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Athletes and military personnel train in high temperatures and at elevation to max out their physical potential. Training at high altitude with lower oxygen levels forces our bodies to produce more red blood cells. A 2016 study on 21 male cyclists suggests that training in high temperatures could be nearly as effective as training in low oxygen (hypoxic) environments.

The University of Bath’s study titled “Cross Acclimation between Heat and Hypoxia” broke 21 cyclists into three groups of seven. The first group was a control (CON), the second was hypoxic training (HYP) and the third group was heat (HOT). Each group was exposed to one hour of exercise over ten days. The hypoxic group trained in simulated elevation and the heat group was pretty much locked in a sauna at 104F. Within 7 days the HOT group had adapted to the scorching temperature with a significant lower resting heart rate, core temperature, increased blood plasma volume and blood oxygen (SpO2) levels.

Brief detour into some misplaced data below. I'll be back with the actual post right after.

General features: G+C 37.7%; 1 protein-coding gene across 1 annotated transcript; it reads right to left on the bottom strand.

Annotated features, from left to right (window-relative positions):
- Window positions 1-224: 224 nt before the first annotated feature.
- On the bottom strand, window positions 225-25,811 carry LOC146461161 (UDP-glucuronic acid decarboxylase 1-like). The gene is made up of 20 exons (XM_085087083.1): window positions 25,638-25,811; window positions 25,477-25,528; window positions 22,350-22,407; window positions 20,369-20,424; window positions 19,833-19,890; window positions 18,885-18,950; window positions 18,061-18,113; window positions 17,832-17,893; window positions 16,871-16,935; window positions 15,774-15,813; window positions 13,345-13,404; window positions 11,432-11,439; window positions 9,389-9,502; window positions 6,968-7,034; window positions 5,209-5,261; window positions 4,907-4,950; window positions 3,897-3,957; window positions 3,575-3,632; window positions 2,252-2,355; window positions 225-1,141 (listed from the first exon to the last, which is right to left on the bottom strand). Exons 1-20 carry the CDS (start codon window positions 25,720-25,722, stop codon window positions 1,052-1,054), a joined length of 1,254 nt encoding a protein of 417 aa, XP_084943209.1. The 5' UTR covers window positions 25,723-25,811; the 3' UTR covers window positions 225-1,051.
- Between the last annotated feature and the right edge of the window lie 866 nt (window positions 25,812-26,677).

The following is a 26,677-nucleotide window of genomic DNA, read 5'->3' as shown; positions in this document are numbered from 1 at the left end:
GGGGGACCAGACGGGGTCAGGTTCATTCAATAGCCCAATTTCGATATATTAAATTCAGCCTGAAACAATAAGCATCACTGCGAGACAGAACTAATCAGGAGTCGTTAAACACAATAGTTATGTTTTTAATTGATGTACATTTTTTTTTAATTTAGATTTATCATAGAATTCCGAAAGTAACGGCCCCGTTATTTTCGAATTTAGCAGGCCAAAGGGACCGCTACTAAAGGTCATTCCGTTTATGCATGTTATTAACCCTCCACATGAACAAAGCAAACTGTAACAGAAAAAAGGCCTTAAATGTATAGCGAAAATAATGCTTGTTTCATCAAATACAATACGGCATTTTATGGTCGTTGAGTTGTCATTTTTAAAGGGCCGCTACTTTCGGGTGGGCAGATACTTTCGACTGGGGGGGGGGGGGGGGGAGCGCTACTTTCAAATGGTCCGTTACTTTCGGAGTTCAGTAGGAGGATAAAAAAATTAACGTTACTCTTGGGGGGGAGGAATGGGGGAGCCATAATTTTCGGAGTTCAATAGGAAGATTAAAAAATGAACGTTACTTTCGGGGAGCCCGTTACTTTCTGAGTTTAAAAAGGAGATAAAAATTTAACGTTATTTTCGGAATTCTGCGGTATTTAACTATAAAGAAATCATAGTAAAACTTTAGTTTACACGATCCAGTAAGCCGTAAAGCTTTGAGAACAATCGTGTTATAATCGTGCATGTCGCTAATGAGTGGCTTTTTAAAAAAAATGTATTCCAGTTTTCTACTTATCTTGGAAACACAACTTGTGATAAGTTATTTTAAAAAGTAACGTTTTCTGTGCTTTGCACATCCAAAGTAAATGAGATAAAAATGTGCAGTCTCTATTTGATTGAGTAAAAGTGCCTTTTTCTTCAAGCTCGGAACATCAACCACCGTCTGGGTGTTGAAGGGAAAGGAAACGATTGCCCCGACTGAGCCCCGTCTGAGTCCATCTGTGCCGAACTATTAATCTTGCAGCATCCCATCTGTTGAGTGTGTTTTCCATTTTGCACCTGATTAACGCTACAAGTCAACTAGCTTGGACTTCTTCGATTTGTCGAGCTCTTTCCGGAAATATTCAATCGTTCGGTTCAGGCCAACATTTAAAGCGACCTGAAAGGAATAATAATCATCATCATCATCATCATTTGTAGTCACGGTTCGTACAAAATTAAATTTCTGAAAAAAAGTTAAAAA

The time trials above (TT1 vs TT2) represent the initial cycling performance versus the final test at the end of the 10 day training window. In this case a lower time represents a better performance. The HOT group exposed to 104F temperatures during training were able to still reduce their time by nearly 5% when tested at altitude (which they had not been exposed to during training). The hypoxic (HYP) group reduced their time on average by nearly 7% after 10 days of training at simulated altitude.



  • https://www.frontiersin.org/articles/10.3389/fphys.2016.00078/full
  • https://researchportal.port.ac.uk/portal/files/7191929/The_effects_of_10_days_of_separate_heat.pdf
  • https://www.researchgate.net/publication/294577157_Cardiovascular_adaptations_supporting_human_exercise-heat_acclimation